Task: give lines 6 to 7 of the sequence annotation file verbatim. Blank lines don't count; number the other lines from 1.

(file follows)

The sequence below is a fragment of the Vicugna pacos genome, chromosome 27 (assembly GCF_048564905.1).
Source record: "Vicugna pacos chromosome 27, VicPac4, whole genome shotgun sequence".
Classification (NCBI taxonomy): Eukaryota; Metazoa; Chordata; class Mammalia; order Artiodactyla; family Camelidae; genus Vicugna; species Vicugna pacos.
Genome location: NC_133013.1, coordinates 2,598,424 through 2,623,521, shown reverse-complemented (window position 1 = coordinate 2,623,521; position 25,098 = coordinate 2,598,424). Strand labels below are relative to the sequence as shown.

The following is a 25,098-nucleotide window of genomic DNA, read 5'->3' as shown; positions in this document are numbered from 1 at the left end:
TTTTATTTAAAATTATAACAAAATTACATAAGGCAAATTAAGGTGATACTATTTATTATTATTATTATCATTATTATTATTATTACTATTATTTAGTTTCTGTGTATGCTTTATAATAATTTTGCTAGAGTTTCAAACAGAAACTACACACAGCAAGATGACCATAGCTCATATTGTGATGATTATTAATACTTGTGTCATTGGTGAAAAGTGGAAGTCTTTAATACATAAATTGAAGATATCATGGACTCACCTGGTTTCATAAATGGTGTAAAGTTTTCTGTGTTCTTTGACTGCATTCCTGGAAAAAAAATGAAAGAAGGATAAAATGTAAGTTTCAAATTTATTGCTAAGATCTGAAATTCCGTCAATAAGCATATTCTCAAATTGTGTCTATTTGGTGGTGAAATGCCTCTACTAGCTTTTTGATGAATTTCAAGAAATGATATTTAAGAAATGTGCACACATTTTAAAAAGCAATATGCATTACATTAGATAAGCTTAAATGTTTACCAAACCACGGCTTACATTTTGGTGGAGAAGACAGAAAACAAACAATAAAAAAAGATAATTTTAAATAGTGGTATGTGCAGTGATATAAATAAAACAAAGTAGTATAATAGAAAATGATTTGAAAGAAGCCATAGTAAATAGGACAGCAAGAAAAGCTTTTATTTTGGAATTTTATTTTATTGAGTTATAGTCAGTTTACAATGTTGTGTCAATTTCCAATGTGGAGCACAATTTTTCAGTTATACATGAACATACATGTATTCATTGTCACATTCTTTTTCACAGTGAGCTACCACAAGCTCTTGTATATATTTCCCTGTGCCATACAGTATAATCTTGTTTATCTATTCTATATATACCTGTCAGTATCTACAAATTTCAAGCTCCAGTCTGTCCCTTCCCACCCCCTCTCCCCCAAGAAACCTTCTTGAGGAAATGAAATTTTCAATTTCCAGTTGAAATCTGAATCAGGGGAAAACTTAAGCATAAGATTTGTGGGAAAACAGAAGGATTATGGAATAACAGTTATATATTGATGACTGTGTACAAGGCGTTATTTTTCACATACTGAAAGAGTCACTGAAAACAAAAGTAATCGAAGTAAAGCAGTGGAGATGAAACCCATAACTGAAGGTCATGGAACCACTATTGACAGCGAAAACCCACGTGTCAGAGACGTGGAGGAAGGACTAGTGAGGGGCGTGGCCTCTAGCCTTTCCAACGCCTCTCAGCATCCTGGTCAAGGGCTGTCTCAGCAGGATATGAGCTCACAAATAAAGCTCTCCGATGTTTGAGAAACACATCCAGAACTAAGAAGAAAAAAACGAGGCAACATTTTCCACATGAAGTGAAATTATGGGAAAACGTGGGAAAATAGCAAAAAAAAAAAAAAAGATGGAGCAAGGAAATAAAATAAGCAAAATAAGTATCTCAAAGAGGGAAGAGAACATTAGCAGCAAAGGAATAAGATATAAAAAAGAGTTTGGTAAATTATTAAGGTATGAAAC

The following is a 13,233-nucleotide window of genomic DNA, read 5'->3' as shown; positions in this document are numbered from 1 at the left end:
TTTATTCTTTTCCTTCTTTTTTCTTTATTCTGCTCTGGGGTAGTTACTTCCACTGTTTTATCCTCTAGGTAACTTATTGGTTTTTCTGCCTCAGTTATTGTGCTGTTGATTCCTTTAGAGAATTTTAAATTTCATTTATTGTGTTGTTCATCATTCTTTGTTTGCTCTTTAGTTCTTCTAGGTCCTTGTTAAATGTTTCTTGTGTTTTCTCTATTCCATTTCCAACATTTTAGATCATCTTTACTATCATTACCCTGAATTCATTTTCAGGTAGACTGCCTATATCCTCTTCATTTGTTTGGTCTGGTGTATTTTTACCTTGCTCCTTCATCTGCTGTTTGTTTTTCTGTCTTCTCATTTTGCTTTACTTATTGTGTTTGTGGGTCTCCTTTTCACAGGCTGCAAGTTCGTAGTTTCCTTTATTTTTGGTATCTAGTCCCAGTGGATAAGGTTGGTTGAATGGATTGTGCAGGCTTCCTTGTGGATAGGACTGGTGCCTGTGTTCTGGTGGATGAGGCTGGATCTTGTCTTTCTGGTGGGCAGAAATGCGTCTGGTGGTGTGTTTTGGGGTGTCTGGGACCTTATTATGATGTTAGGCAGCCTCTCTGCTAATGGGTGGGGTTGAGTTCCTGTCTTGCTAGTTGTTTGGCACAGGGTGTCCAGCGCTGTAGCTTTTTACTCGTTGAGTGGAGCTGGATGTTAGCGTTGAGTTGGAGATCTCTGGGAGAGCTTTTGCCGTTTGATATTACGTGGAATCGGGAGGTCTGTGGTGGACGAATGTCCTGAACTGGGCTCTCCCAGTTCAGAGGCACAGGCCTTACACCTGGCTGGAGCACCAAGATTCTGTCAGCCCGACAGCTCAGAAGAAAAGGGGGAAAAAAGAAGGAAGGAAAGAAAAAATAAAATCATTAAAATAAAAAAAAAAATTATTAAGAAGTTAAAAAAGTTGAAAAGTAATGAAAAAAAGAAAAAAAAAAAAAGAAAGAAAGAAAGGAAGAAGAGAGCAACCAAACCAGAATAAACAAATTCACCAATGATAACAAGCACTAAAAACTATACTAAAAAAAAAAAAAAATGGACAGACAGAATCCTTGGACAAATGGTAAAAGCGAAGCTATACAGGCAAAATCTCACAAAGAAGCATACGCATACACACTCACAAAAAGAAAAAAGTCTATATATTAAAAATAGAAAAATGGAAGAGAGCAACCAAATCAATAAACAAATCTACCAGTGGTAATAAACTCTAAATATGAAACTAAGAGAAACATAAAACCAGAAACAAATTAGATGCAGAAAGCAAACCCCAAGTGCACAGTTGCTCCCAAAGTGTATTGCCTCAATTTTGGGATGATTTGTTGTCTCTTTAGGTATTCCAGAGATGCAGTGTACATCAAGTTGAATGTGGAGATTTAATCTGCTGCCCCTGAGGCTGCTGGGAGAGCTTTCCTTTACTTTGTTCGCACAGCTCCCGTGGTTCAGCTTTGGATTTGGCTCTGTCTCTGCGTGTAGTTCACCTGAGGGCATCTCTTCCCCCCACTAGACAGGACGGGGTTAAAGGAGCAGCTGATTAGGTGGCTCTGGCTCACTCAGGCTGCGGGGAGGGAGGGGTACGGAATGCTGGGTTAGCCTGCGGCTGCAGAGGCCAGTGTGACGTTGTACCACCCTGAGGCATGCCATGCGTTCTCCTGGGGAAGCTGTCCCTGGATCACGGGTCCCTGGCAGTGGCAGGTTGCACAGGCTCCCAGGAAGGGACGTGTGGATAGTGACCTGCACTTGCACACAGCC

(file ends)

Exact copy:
TTTTATTTAAAATTATAACAAAATTACATAAGGCAAATTAAGGTGATACTATTTATTATTATTATTATCATTATTATTATTATTACTATTATTTAGTTTCTGTGTATGCTTTATAATAATTTTGCTAGAGTTTCAAACAGAAACTACACACAGCAAGATGACCATAGCTCATATTGTGATGATTATTAATACTTGTGTCATTGGTGAAAAGTGGAAGTCTTTAATACATAAATTGAAGATATCATGGACTCACCTGGTTTCATAAATGGTGTAAAGTTTTCTGTGTTCTTTGACTGCATTCCTGGAAAAAAAATGAAAGAAGGATAAAATGTAAGTTTCAAATTTATTGCTAAGATCTGAAATTCCGTCAATAAGCATATTCTCAAATTGTGTCTATTTGGTGGTGAAATGCCTCTACTAGCTTTTTGATGAATTTCAAGAAATGATATTTAAGAAATGTGCACACATTTTAAAAAGCAATATGCATTACATTAGATAAGCTTAAATGTTTACCAAACCACGGCTTACATTTTGGTGGAGAAGACAGAAAACAAACAATAAAAAAAGATAATTTTAAATAGTGGTATGTGCAGTGATATAAATAAAACAAAGTAGTATAATAGAAAATGATTTGAAAGAAGCCATAGTAAATAGGACAGCAAGAAAAGCTTTTATTTTGGAATTTTATTTTATTGAGTTATAGTCAGTTTACAATGTTGTGTCAATTTCCAATGTGGAGCACAATTTTTCAGTTATACATGAACATACATGTATTCATTGTCACATTCTTTTTCACAGTGAGCTACCACAAGCTCTTGTATATATTTCCCTGTGCCATACAGTATAATCTTGTTTATCTATTCTATATATACCTGTCAGTATCTACAAATTTCAAGCTCCAGTCTGTCCCTTCCCACCCCCTCTCCCCCAAGAAACCTTCTTGAGGAAATGAAATTTTCAATTTCCAGTTGAAATCTGAATCAGGGGAAAACTTAAGCATAAGATTTGTGGGAAAACAGAAGGATTATGGAATAACAGTTATATATTGATGACTGTGTACAAGGCGTTATTTTTCACATACTGAAAGAGTCACTGAAAACAAAAGTAATCGAAGTAAAGCAGTGGAGATGAAACCCATAACTGAAGGTCATGGAACCACTATTGACAGCGAAAACCCACGTGTCAGAGACGTGGAGGAAGGACTAGTGAGGGGCGTGGCCTCTAGCCTTTCCAACGCCTCTCAGCATCCTGGTCAAGGGCTGTCTCAGCAGGATATGAGCTCACAAATAAAGCTCTCCGATGTTTGAGAAACACATCCAGAACTAAGAAGAAAAAAACGAGGCAACATTTTCCACATGAAGTGAAATTATGGGAAAACGTGGGAAAATAGCAAAAAAAAAAAAAAAGATGGAGCAAGGAAATAAAATAAGCAAAATAAGTATCTCAAAGAGGGAAGAGAACATTAGCAGCAAAGGAATAAGATATAAAAAAGAGTTTGGTAAATTATTAAGGTATGAAAC

The following is a 13,233-nucleotide window of genomic DNA, read 5'->3' as shown; positions in this document are numbered from 1 at the left end: